Thought leaders in information security, we conduct radical, world-changing research and deliver renowned presentations around the world.
Blogs | INSIGHTS | May 24, 2012

QR Fuzzing Fun

QR codes [1] have become quite popular due to their fast readability and large storage capacity to send information. It is very easy to find QR codes anywhere these days with encoded information such as a URL, phone number, vCard information, etc. There exist tons of apps on smartphones that are able to read / scan QR codes.     The table below shows some of the most common apps and libraries for the major mobile platforms – keep in mind that there are many more apps than listed here….

Blogs | INSIGHTS | May 22, 2012

ST19XL18P – K5F0A Teardown

4 Metal, 350 nanometer fabrication process, EAL4+ smart card.  A device fabricated in 2002 and yet, today the latest ST19W/N series only main differences are the ROM data bus output width into the decrypt block and the fabrication process (180nm and 150nm shrink). The device was dipped into a HydroFluoric (HF) bath until the active shielding fell off.  The result of this saved about 10 minutes of polishing to remove the surface oxide and Metal 4 (M4).  This also helps begin the polishing process on the lower layers fairly evenly….

Blogs | INSIGHTS | May 15, 2012

#HITB2012AMS: Security Bigwigs and Hacker Crème de la Crème Converge in Amsterdam Next Week

  Hi guys! We’re less than a week away from #HITB2012AMSand we’re super excited to welcome you there! HITBSecConf2012 – Amsterdam, our third annual outing in Europe will be at the prestigious Hotel Okura Amsterdam and this year marks our first ever week-long event with what we think is a simply awesome line-up of trainings, speakers, contests and hands-on showcase activities. There should be pretty much something to…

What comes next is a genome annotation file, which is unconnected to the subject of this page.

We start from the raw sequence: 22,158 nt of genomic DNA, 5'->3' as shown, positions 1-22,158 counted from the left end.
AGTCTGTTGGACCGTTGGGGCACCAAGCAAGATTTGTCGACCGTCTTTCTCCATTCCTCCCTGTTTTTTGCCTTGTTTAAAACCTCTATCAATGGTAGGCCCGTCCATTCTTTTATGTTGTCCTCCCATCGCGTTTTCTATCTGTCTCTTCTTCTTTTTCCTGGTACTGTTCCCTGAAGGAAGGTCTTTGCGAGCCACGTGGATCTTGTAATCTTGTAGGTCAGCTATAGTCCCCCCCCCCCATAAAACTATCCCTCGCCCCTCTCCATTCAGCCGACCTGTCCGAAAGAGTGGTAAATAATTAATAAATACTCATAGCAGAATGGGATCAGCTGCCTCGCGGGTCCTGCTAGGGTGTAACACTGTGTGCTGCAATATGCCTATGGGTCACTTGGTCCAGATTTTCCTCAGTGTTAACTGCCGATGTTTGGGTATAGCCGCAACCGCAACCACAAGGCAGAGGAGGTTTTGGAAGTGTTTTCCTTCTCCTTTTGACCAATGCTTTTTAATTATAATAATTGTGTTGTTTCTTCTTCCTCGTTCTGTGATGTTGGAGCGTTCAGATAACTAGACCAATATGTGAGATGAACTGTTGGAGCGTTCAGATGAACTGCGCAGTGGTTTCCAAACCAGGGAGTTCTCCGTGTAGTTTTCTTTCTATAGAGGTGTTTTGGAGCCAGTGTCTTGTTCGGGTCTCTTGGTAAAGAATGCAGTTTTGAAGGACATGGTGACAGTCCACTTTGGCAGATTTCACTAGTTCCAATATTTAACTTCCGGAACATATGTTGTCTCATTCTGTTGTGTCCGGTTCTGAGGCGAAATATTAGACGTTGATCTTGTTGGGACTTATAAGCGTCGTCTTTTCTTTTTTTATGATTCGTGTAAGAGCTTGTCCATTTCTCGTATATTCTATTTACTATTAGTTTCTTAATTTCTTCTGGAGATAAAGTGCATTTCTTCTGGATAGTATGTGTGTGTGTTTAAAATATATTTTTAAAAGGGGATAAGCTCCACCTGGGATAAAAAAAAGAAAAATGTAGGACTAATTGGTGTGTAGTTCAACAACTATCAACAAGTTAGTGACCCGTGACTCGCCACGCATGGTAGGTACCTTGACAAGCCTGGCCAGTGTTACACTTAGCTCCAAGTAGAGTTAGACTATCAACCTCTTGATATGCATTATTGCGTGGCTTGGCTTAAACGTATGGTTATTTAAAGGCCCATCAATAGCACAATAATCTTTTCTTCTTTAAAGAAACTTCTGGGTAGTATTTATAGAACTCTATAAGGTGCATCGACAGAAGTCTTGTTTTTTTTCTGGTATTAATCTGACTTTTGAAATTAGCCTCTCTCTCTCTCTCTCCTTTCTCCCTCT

Blogs | INSIGHTS | May 3, 2012

Enter the Dragon(Book), Pt 2

Nobody has been able to find this backdoor to date (one reason I’m talking about it). While the C specification defines many requirements, it also permits a considerable amount of implementation-defined behavior (even though it later struck me as odd that many compilers could be coerced into generating this backdoor in an identical way).   From the C specification; Environmental Considerations, Section 5.2—in particular section (Translation limits)—seems to offer the most relevant discussion on the topic.   Here’s a concise/complete example: typedef struct _copper {   char field1[0x7fffffff];…

Shane Macaulay
Blogs | INSIGHTS | April 25, 2012

Thoughts on AppSecDC 2012

The first week of April brought another edition of AppSecDC to Washington, D.C., but this year people from two different worlds came to the same conference: Web security and Industrial Control Systems security.  Of course, at the device level this convergence happened a long time ago if we take into account that almost every modern PLC  includes at least a web server, among other things.   I was presenting Real-world Backdoors in Industrial Devices on the Critical Infrastructure track, which included really exciting topics from well-known researchers including:…